Cesarean section is the most common surgery performed in the United States; nearly one third of all deliveries are cesarean sections, according to the Center for Disease Control. Bleeding can occur from the uterine or skin incision, from the placental attachment site, or from a nicked or damaged blood vessel. Blood loss from cesarean section may be twice that lost in vaginal delivery, according to the Encyclopedia of surgery; so, additional internal bleeding can rapidly lead to hypovolemic (low blood volume) shock.
Vital Sign Changes
Tachycardia, or rapid heartbeat over 100 beats per minute, is a classic sign of internal bleeding and hypovolemic shock. Because the blood volume drops, blood pressure to less than 90 mm Hg systolic. Breathing may become rapid and gasping, with respiration of 22 minute or more, according to the Merck Manual.
After delivery by cesarean section, all women are given a medication called oxytocin to help the uterus contract and stay firm, so bleeding doesn't occur. If the uterus loses its tone, and becomes flabby, it's called uterine atony, or a "boggy" uterus, and large amounts of internal bleeding can occur rapidly, according to David Miller, M.D. For this reason, the uterus is felt manually through the abdomen every hour or so for the first few hours after delivery.
The uterus is generally felt between the public bone and the navel after a cesarean delivery. If the uterus begins to be palpated at a higher level each time it's checked, it may be filling up with blood. Bruising or a bluish tint to the skin below the navel may also be seen if internal bleeding occurs. The abdomen may become hard, distended or painful to touch.
Women with internal bleeding become very pale. Hands and feet may be cold and clammy, the woman may be very sweaty, and capillary refill time, which is checked by pushing down on a fingernail and watching to see how fast the blood returns to the nail, is slow, according to the Merck Manual.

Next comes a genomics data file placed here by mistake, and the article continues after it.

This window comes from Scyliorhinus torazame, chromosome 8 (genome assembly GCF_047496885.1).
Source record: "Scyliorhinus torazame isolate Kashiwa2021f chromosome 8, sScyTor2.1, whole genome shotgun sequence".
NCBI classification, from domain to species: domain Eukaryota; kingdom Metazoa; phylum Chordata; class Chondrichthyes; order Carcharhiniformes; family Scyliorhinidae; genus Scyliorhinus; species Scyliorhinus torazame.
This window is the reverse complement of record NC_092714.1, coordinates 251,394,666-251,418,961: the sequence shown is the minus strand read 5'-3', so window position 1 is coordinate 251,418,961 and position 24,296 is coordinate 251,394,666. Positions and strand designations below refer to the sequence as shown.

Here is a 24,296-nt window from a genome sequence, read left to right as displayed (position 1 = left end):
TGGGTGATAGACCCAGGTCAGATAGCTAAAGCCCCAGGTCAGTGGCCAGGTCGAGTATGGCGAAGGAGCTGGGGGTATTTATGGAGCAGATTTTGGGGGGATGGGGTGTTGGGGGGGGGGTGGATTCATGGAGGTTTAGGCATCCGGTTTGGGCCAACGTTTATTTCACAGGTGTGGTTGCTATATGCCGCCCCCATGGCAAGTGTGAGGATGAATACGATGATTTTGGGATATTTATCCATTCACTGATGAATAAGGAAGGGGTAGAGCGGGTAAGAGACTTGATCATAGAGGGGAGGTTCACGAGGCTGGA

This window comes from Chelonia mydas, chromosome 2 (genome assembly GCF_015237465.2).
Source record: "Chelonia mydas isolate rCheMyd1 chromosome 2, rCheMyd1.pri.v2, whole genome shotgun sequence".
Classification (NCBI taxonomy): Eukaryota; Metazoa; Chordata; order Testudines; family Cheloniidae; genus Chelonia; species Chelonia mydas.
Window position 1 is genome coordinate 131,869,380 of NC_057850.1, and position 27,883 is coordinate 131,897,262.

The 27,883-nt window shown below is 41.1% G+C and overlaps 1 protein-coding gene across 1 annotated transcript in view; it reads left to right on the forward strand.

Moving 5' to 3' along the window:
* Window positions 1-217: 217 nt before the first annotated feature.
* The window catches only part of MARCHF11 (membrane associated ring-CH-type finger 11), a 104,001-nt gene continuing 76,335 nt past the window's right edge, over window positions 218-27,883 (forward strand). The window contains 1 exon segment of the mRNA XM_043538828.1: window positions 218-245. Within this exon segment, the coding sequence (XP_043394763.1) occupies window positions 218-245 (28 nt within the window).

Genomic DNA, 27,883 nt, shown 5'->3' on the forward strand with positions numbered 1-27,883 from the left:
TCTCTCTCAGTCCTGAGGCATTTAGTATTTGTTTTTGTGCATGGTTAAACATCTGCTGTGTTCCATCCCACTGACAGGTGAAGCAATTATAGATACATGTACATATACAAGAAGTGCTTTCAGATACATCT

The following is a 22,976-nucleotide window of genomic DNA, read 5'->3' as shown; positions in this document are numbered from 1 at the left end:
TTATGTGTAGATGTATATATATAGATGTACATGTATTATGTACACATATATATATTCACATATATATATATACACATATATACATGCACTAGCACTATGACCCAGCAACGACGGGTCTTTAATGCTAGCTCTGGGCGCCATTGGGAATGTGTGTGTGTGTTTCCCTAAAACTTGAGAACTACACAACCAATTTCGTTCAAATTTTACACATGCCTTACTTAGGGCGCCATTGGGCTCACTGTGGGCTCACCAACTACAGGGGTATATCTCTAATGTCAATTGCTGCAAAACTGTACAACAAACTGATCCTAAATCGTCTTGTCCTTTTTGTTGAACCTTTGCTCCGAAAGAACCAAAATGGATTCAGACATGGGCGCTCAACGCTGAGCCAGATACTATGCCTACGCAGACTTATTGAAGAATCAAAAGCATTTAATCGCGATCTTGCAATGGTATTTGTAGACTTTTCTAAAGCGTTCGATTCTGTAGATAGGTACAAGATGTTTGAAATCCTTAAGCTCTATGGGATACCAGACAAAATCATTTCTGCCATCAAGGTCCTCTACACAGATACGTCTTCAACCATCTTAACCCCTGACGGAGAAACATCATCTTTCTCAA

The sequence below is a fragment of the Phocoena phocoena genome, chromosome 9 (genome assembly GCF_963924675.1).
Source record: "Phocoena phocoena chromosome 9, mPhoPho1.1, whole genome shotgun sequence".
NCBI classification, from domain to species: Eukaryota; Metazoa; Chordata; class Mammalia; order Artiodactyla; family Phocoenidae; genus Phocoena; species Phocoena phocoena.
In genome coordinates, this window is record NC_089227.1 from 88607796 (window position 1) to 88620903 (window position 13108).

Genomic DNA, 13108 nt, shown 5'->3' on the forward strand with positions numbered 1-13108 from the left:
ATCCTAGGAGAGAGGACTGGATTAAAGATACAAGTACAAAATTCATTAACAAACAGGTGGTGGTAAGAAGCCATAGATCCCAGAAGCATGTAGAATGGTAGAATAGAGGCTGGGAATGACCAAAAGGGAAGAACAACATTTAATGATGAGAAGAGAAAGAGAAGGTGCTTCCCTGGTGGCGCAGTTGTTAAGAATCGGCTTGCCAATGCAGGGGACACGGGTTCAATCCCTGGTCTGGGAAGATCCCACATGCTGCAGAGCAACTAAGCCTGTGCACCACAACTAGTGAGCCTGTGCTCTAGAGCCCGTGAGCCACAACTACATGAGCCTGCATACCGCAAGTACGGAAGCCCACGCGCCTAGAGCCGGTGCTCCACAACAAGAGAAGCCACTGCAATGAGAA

Weakness and Anxiety
Women with internal bleeding may complain of being weak, or may even pass out, especially if they try to stand up. Feelings of anxiety and an impending sense of doom are common during an episode of internal bleeding, according to the Merck Manual.
Because the cervix is soft and often somewhat dilated, or open, even after a planned cesarean delivery, blood can escape through the vagina. Women who have had cesarean sections still have vaginal bleeding, called lochia, from the placental site after delivery. However, if bleeding becomes heavier than normal, saturating a pad an hour, or if large clots are passed, internal bleeding should be considered.
Decreased Urine Output
Because blood flow to the kidneys is reduced, urine output may fall to less than 30 milliliters (ml) per hour, according to the Merck Manual. Most women have a foley catheter inserted for a cesarean delivery to keep the bladder empty, and the urine output is checked every hour for the first few hours after delivery.
A complete blood count, or CBC, may show a decrease in hemoglobin or hematocrit, although this won't show up on a blood test immediately in the case of rapid blood loss, according to the Merck Manual.